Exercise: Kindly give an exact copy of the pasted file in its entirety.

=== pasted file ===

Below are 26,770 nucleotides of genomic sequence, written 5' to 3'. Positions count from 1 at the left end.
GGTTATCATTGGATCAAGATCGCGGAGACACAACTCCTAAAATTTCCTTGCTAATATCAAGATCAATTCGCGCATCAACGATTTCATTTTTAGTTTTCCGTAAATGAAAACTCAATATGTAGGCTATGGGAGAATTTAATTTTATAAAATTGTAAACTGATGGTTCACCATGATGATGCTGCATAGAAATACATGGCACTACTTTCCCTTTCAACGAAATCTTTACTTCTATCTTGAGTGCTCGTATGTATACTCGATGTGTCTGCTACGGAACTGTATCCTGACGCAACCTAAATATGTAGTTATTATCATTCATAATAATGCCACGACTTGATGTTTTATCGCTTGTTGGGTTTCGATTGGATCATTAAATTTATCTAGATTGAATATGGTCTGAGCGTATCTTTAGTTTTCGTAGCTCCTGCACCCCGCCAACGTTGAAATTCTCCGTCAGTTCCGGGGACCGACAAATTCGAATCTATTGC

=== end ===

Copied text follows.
Below are 26,770 nucleotides of genomic sequence, written 5' to 3'. Positions count from 1 at the left end.
GGTTATCATTGGATCAAGATCGCGGAGACACAACTCCTAAAATTTCCTTGCTAATATCAAGATCAATTCGCGCATCAACGATTTCATTTTTAGTTTTCCGTAAATGAAAACTCAATATGTAGGCTATGGGAGAATTTAATTTTATAAAATTGTAAACTGATGGTTCACCATGATGATGCTGCATAGAAATACATGGCACTACTTTCCCTTTCAACGAAATCTTTACTTCTATCTTGAGTGCTCGTATGTATACTCGATGTGTCTGCTACGGAACTGTATCCTGACGCAACCTAAATATGTAGTTATTATCATTCATAATAATGCCACGACTTGATGTTTTATCGCTTGTTGGGTTTCGATTGGATCATTAAATTTATCTAGATTGAATATGGTCTGAGCGTATCTTTAGTTTTCGTAGCTCCTGCACCCCGCCAACGTTGAAATTCTCCGTCAGTTCCGGGGACCGACAAATTCGAATCTATTGC